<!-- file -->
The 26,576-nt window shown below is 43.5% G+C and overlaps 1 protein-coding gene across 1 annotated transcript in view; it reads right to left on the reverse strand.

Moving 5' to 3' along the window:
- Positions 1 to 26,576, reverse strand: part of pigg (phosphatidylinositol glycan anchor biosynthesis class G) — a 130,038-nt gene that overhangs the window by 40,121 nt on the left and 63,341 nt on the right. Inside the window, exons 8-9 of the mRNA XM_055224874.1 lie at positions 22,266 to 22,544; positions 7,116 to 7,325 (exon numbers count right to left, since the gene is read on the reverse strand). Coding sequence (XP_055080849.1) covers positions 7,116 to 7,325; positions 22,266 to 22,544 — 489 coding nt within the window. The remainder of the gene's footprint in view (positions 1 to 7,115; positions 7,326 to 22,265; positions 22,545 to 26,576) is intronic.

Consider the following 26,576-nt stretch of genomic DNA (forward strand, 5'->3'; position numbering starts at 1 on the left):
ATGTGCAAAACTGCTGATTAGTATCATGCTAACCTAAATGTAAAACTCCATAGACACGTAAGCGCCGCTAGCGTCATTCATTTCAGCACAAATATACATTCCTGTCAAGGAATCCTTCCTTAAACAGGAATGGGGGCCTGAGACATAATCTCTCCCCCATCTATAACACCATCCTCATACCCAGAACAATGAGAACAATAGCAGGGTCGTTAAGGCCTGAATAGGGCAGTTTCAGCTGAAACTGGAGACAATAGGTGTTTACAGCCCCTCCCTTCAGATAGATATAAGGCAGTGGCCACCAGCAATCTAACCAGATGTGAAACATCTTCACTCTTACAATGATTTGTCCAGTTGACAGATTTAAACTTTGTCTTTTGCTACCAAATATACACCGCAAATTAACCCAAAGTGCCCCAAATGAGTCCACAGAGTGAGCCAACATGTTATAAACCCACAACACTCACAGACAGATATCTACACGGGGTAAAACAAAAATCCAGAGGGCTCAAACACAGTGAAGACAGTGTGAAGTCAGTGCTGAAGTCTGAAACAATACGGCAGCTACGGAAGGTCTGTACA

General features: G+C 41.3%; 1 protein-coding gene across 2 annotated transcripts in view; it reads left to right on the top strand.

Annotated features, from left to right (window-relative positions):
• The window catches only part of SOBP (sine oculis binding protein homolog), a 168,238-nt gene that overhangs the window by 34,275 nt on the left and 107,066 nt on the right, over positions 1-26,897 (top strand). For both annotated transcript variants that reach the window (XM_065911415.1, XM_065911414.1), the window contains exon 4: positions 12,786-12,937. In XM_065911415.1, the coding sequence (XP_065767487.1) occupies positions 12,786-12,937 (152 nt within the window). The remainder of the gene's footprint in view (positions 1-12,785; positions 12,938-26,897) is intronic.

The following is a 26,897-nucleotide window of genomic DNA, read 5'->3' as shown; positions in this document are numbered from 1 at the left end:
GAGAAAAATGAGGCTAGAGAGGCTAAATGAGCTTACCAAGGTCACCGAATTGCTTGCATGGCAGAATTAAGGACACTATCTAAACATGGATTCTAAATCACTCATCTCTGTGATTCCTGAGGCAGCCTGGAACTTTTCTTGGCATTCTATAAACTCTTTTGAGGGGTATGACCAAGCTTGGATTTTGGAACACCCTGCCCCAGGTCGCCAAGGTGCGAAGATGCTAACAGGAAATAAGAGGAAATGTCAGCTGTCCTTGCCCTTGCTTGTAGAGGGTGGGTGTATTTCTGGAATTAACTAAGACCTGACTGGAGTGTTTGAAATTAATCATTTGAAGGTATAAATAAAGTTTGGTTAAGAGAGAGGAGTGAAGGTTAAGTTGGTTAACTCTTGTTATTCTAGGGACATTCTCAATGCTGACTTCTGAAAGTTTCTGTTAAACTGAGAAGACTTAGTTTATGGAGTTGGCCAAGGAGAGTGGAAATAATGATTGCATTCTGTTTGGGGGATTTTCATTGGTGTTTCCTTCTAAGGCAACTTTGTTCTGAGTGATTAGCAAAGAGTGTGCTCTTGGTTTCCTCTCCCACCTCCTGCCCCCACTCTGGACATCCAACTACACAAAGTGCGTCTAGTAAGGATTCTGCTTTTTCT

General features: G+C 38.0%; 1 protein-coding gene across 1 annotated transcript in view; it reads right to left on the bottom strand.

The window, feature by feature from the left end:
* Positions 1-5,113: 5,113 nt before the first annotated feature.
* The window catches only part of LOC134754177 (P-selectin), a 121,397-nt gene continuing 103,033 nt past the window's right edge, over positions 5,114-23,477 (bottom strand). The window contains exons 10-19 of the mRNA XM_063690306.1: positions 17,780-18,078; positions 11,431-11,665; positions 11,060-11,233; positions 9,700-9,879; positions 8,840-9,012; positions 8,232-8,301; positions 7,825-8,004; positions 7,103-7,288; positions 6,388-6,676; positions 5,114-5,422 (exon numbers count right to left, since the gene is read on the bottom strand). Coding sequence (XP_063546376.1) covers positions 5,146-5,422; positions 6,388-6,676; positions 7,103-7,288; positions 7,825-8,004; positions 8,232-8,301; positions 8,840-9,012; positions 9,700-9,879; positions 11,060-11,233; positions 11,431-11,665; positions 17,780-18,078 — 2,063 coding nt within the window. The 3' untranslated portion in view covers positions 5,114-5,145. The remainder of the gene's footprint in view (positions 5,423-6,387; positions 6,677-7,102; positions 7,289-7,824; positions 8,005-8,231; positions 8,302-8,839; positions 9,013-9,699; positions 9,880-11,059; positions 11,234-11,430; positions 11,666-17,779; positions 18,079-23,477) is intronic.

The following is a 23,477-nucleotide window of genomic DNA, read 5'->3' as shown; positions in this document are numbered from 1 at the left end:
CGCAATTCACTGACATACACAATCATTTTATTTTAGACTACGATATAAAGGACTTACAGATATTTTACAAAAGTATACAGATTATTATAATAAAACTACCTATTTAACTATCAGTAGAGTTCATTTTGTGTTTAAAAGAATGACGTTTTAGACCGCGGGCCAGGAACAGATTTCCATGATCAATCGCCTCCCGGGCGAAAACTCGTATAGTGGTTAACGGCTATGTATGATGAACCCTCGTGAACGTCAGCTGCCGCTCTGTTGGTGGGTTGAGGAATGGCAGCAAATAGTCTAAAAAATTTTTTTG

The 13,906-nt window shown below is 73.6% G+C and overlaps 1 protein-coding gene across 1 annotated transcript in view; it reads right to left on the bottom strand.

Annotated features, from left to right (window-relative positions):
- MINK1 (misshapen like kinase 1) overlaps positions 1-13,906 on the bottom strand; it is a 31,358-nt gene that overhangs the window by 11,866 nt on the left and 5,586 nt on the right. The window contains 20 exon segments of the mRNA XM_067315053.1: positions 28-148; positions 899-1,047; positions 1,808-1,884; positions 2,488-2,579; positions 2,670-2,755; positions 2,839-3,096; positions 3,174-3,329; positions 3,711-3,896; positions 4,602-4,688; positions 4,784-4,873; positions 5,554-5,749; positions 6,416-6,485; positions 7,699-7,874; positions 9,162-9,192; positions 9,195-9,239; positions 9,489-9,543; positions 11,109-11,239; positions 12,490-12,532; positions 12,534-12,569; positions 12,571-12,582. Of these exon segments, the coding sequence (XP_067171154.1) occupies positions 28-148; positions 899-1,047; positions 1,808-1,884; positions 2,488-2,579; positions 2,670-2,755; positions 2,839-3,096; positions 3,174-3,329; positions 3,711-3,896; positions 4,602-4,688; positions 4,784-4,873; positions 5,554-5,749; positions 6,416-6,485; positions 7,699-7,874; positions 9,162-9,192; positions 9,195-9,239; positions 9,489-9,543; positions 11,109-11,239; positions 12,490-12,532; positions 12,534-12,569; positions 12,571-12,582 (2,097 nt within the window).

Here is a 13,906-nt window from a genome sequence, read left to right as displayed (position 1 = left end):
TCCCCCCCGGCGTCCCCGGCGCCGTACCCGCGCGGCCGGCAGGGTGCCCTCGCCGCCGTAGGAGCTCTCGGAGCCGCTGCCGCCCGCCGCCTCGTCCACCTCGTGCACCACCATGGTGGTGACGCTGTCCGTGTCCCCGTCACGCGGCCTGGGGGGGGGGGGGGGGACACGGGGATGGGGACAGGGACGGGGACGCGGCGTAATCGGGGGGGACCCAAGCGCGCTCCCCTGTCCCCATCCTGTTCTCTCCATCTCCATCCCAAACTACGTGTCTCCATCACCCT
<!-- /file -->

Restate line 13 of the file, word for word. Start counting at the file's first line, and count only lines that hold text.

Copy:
* Positions 1-5,113: 5,113 nt before the first annotated feature.